Israel News

The Philadelphia Jewish Voice strives to cover events of interest to our readers. Send your Israel related press releases, comments and suggestions to Israel Editor Eli Levine [email protected]

Israel Update from Jerusalem

Avital Leibovich is the director of the American Jewish Committee’s Jerusalem office. Ms. Leibovich established the Interactive Media Branch of the IDF Spokesperson’s unit before joining AJC. She was the face of the IDF during the Cast Lead and Pillar of Defense operations. I had an opportunity to interview her. We discussed the challenges Israel is facing, and what they mean for the Jews in the diaspora.

According to Avital Leibovich, there are difficult regional challenges for Israel. It is hard for many Americans to understand the reality of what is occurring from what they see and hear in the media. Israel is facing strategic challenges along its borders. Iran is trying to infiltrate Syria, Iraq, and Lebanon (via Hezbollah).

The issues of the Middle East have implications beyond the Middle East. What happens in the Middle East doesn’t stay in the Middle East. One example is the situation with the Kurds in Syria. The Kurds were guarding prisoners who were members of ISIS in Syria. The United States decided to pull out of the Kurdish area of Syria. Turkey invaded Northeastern Syria in order to be able to send Syrian refugees back from Turkey to Syria. Now the ISIS prisoners held by the Kurds have been freed by Turkey. They are at liberty to go to Europe and other places to commit acts of terror there.

Ms. Leibovich told me that there is a gap between Jews in Israel and the United States. She shared the results of AJC’s 2019 Survey of American Jewish Opinion here: https://www.ajc.org/news/survey2019, and of AJC’s 2019 Survey of Israeli Jewish Opinion here: https://www.ajc.org/news/survey2019/Israel. Avital Leibovich thinks that we must work together to foster greater unity between Israeli Jews and Jews in the United States. Israel is a glue to Judaism. If this glue melts away, so does Judaism. Many Jews in the diaspora don’t know how liberal Israelis are, or how many values they have in common with US Jews. Young people are not reading, and they are not educating themselves. 50% of American Jews have never visited Israel. Yet there is a record number of tourists to Israel from all over the world.

The Jewish community and Israel must work together for the sake of the younger generation. At the end of the day, Israel is the country of the Jews, and it is imperative for Jews in the diaspora to find a way to connect with it.

Avital Leibovich will be in Philadelphia at the end of October. She is scheduled to speak to a small, invitation-only gathering of leaders of the Philadelphia Jewish community. Ms. Leibovich will update them on such topics as the recent Israeli elections, the security situation, and relations with the Arab world. To find out more contact Andrew Demchick at the AJC office, [email protected] or call 215.665.2300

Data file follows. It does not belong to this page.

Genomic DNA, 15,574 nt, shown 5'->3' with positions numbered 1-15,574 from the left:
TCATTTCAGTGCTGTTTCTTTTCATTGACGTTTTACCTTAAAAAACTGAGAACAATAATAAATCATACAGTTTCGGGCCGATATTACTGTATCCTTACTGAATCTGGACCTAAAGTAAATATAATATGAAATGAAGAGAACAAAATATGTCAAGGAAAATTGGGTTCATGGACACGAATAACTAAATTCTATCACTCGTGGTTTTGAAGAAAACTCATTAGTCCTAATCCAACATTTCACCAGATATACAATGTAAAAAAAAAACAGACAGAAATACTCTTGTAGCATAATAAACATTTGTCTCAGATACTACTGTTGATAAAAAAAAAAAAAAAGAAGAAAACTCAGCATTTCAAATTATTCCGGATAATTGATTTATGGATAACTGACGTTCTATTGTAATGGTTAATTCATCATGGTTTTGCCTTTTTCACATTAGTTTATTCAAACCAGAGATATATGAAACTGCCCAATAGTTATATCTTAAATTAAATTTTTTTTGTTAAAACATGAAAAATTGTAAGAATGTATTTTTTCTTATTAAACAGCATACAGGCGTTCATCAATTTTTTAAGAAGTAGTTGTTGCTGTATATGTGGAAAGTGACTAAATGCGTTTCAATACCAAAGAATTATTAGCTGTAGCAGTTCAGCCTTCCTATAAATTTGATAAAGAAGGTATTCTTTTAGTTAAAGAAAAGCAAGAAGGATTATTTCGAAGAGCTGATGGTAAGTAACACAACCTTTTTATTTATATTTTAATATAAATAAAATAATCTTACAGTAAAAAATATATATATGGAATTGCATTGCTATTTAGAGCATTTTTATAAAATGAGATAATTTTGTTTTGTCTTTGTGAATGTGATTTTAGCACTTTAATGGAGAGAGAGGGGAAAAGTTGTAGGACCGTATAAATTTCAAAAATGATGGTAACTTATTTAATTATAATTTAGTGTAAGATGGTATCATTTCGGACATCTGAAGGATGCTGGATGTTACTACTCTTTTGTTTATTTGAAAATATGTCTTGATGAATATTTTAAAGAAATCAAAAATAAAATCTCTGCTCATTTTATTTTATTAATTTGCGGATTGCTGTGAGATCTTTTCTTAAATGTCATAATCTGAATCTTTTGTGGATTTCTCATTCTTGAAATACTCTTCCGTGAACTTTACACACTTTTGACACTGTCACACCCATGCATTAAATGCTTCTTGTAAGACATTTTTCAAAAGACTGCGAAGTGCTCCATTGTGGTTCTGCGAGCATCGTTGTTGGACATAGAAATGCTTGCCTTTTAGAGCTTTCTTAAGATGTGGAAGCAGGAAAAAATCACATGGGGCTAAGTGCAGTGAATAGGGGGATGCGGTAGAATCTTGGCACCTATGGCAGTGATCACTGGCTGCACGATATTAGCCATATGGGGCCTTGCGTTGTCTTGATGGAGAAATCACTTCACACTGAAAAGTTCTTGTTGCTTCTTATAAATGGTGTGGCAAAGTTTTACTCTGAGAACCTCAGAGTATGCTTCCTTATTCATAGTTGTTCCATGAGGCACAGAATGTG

Reenactment of the Battle of Hattin

By Aviva Shwartz

The reenactment of one of the most significant battles of the Crusader period, the Battle of Hattin, took place in Israel on July 3-5, its 832nd anniversary. It consisted of a two-day journey culminating in the reenactment of the battle itself.

Every year, the Regnum Hierosolymitanum group for history reenactment along with other groups from Israel, Germany, Russia, Ukraine, Poland, Cyprus and the United States, reconstruct the events surrounding the Battle of Hattin in the actual landscape and in conditions similar to those prevailing at the time. This project is based on significant academic and archaeological research carried out on the battle itself and the location. The Regnum Hierosolymitanum group carries out historical reenactments of significant events that occurred in the Crusader Kingdom of Jerusalem, focusing on the second and third quarters of the 12th century, before the destruction of the Kingdom, which followed its defeat at the Battle of Hattin in 1187. The project organizer Genadiy Nizhnik, is an expert in medieval and biblical archeology and heads the “Kingdom of Jerusalem” club.

The Horns of Hattin march is a living historical event. All attendees actively participate in the reenactment and are assigned to one of two opposing armies. One side of the conflict is led by the King of Jerusalem Guy de Lusignan and the other by Salah ad-Din. Characters include knights, professional mercenaries, members of the military order, horseback riders, Mamelukes, pilgrims, countrymen, city dwellers, Bedouins, musicians, and others.

The Druze: the Brothers of the Jews

By Liav Peretz

The Druze community in Israel are the brothers of the Jews. For those who do not know this amazing community, these people are incredibly committed to the State of Israel and its values. They are Zionist, patriotic, and human loving. This community signed a “blood pact” with the State of Israel in 1948, their children serve in the IDF, and the percentage of young people who enlist in the army is very high, And due to their relatively low numbers in the general Israeli population (about 1.5%), and their contribution is not always known to the general Israeli public.